My other blog

Just a note that I have another blog that’s a lot more active than this one on digital humanities. And it’s on gardening. You might want to go there.


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What lurks beneath the ECCO page

This week’s DH adventure has involved peeking under page images in Eighteenth-Century Collections Online (ECCO), a proprietary database from Gale Cengage containing books and journals digitized from microfilm copies. Not only does this database make rare works widely available, Gale Cengage has run the page images through a customized optical-character recognition (OCR) program to make them machine-readable. Scholars can now do word and phrase searches, and it has opened up a new way of doing literary research.

It is magical that text recognition of an eighteenth-century document can even be done, but it is not perfect. Even a 90% accuracy rate means one letter is ten is wrong. So Gale Cengage has partnered with 18thConnect to do crowd-source correction of many ECCO texts using a tool called TypeWright. As there are no Austen texts available (it’s all pre-1800), I’ve been working with booklets published in the 1780s by the Toxophilite Society, a London archery club.

Here’s how it works.  TypeWright feeds me a line of printed text and shows me how the OCR program interpreted it (click on the image to enlarge):

TypeWright sample 1
I then mark the line as correct (green check) or make changes to it. A little pencil appears next to lines I edit.

TypeWright sample 2
I work my way through the booklet, line by line and page by page, until I reach the end. Then I proofread my corrections and make additional edits. Then I proofread again. (I always catch something I missed.) The OCR does a remarkably good job, but I still have to make a lot of corrections.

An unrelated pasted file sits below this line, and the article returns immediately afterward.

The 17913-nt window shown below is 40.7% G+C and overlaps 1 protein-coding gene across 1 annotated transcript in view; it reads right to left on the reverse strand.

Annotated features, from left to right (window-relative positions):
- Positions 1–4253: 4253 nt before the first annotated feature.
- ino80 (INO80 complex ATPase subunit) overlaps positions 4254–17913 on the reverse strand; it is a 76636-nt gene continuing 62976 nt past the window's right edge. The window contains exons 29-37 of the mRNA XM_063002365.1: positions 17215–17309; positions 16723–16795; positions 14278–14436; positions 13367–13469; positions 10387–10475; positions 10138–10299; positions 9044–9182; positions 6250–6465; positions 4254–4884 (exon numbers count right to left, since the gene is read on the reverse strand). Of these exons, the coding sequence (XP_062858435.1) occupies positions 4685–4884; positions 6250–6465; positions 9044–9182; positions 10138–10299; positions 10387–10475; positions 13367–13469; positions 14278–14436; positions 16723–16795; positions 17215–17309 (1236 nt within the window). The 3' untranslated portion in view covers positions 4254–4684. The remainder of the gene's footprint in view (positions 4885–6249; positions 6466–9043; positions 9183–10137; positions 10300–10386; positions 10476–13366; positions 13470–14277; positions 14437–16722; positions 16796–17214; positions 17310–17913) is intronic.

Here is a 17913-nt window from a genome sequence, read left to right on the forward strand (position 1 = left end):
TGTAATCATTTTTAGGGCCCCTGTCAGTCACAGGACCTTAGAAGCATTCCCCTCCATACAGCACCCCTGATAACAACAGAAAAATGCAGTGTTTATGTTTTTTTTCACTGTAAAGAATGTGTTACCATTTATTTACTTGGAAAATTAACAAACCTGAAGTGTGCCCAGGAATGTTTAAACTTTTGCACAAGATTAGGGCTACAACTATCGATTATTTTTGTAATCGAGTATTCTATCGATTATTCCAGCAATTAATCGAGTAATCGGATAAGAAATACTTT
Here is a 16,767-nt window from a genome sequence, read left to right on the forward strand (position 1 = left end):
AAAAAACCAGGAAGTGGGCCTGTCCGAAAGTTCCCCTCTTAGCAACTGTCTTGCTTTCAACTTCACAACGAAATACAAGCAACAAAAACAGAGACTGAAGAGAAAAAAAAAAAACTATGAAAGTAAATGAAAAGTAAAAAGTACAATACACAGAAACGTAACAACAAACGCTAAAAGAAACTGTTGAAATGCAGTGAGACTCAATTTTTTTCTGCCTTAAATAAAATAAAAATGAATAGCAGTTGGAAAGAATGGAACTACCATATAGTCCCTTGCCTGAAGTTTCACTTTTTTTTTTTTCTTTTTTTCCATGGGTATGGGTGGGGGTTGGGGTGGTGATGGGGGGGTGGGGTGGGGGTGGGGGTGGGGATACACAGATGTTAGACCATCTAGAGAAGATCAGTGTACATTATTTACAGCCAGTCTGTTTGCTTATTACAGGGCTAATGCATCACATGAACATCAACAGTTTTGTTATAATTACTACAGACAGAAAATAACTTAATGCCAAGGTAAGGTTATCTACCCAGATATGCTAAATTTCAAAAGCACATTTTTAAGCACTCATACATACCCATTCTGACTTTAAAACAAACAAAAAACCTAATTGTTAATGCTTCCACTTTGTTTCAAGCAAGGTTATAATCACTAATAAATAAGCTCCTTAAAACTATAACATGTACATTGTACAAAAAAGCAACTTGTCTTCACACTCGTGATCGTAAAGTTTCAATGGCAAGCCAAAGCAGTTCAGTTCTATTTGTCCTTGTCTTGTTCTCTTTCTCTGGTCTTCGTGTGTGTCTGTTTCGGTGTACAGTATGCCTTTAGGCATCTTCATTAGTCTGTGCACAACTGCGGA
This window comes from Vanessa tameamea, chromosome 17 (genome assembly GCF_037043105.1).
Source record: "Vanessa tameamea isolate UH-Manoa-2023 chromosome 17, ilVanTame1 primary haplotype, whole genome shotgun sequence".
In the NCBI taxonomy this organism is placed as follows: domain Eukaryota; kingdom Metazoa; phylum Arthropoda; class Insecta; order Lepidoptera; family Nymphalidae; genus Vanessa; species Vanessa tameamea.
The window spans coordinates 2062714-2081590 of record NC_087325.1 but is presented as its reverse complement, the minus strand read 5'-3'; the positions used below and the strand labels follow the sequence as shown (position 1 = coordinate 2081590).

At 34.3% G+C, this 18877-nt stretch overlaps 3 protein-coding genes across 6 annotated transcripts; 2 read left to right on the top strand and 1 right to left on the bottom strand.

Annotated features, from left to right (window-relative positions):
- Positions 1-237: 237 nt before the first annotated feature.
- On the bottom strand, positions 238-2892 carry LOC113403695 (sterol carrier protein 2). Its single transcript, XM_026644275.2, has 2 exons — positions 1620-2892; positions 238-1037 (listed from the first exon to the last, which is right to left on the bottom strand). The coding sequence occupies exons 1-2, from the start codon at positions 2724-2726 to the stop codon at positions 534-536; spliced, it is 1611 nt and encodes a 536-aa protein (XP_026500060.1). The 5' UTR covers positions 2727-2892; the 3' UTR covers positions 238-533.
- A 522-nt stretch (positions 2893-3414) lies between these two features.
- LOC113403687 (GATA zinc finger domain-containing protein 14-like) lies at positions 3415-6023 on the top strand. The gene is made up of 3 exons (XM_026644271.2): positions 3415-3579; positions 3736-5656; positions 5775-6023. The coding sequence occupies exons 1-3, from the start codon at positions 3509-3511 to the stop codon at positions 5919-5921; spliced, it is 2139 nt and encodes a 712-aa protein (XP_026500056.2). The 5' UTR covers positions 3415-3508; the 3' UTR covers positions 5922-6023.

As you see, line 14 was fine, line 15 a mess, and line 16 pretty good. That’s fairly representative. I was anticipating trouble with the long-s (see ECCO OCR Troubleshooting by Sayre Greenfield) but also encountered some surprises. The lower-case “e” was sometimes read as “c” (see “the” and “Treasurer”) and ligatures (single pieces of type containing two letters as in the “st” in first) were difficult for the machine to figure out. So were words or phrases set in upper-case type with loose tracking.

There were also difficulties with bad printing, faded ink, random blots, and broken type. The human eye can see past these things easily; a machine, it seems, cannot. It tried to OCR the blots; sometimes, it missed entire lines or left out the start or end of a line. But a patient and meticulous human can fix all that.

Text clean-up with TypeWright would be a good project for classes on digital humanities, research methods, or eighteenth-century studies, at either the graduate or undergraduate level. Among other things, students would learn just how imprecise their word searches in full-text databases can be: the machine-readable text underneath a page image is not accurate enough to ensure thoroughness. One is really searching underlying OCRed text, and, as TypeWright shows us, its text is pretty good, but by no means perfect.

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First things first

This blog will document my adventures, successes, and failures in the digital humanities as I learn how to do things with the novels of Jane Austen.

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